Review by Nick Ahlhelm
From the beginning of the first issue, the creative team of Garth Ennis and Aaron Campbell make it well-known that their new take on The Shadow isn’t for everyone. This Shadow seems to have a clearer cut enemy than just the common criminal. His enemy is Imperial Japan, though how exactly that ties in to Lamont Cranston’s history has yet to be revealed.
Still, the most troubling change for old school readers is almost certainly the Dynamite Shadow’s new power. Every fan is award that the Shadow “knows what evil lurks in the hearts of men”, but this Shadow literally knows. Lamont Cranston can see people’s futures, a power he regularly uses in his quest to stop his enemies.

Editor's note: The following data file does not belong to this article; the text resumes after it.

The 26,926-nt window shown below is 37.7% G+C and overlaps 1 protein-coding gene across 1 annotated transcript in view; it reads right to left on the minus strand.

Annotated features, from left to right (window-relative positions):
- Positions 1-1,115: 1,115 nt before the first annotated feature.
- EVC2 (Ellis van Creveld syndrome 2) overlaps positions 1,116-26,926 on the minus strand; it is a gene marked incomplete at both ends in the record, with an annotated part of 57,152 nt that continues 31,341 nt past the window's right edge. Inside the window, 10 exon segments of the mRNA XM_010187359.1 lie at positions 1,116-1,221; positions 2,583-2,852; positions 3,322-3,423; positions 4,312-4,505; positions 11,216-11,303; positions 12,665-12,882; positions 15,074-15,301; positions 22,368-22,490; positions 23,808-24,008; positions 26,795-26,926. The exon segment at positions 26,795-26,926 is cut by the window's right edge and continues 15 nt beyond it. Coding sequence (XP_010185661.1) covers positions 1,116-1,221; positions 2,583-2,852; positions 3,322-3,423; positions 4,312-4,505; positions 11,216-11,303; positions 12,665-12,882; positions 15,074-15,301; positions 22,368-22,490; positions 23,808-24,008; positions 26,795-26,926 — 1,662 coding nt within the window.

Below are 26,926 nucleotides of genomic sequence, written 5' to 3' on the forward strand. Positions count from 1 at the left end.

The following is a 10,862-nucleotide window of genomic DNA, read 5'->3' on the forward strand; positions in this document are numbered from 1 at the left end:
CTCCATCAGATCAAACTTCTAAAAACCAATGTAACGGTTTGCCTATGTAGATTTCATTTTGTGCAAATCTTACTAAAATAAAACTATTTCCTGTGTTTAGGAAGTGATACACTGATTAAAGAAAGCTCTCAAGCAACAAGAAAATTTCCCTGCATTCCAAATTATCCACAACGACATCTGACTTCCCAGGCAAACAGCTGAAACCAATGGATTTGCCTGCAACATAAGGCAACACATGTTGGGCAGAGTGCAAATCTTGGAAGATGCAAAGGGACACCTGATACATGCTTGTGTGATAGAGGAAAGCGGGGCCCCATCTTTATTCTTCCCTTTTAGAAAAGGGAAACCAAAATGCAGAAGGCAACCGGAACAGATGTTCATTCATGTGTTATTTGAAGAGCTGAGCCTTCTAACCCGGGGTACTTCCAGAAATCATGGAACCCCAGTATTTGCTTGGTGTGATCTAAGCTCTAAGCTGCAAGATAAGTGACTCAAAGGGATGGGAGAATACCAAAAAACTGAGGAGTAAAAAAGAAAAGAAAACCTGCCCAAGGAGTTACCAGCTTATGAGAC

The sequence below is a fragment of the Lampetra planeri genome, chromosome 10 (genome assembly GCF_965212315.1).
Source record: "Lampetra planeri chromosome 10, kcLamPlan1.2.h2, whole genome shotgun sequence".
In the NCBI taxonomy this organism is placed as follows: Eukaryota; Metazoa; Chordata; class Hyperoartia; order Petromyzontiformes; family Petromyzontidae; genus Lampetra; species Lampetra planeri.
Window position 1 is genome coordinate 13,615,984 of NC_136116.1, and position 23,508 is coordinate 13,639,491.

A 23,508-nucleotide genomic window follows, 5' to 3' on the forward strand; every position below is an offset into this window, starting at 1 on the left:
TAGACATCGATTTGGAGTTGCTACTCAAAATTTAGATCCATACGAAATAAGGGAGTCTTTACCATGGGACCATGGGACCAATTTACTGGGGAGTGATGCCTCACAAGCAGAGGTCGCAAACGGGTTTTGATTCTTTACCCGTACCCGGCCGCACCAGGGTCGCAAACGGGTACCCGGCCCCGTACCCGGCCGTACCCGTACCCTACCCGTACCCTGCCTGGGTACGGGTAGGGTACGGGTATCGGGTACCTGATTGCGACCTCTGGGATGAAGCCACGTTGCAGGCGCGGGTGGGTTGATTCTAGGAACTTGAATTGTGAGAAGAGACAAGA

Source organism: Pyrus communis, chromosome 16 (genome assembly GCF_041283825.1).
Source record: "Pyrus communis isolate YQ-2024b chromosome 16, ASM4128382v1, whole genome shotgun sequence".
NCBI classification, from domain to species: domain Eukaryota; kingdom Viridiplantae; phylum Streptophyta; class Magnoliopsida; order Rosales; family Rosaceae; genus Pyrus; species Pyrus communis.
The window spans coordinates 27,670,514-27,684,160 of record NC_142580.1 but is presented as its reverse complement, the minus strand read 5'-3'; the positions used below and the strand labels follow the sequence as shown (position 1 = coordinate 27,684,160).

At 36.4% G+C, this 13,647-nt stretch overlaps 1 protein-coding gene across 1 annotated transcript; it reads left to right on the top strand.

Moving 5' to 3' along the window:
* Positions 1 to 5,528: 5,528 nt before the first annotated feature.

The book opens with a gunfight between the Shadow and a group of armed men. With twin guns blazing, he makes short work of them and gives the reader a few ideas what they can expect from this take.
The remaining pages are spent on setting up the plot of the ongoing story, meeting Margo Lane and explaining the Shadow’s new ability. It gets a little wordy but Ennis uses the mystery of the new power to drive the tale forward and set up the big happenings that come in to play with issue two.
I guarantee a lot of people will hate this book. I can’t say that I am one of them. While Ennis makes changes to the character, he seems to understand the Shadow’s core: a dark man drawn to do darker things to those who would do evil. The enemies may be more focused, the method may be a little more super-powered, but every word out of Lamont’s mouth could easily be spoken by Orson Welles on the classic radio-play.
The Shadow #1 will see a second printing hit comic shops very soon. In the mean time, Comixology offers the issue at half the cover price, only $1.99.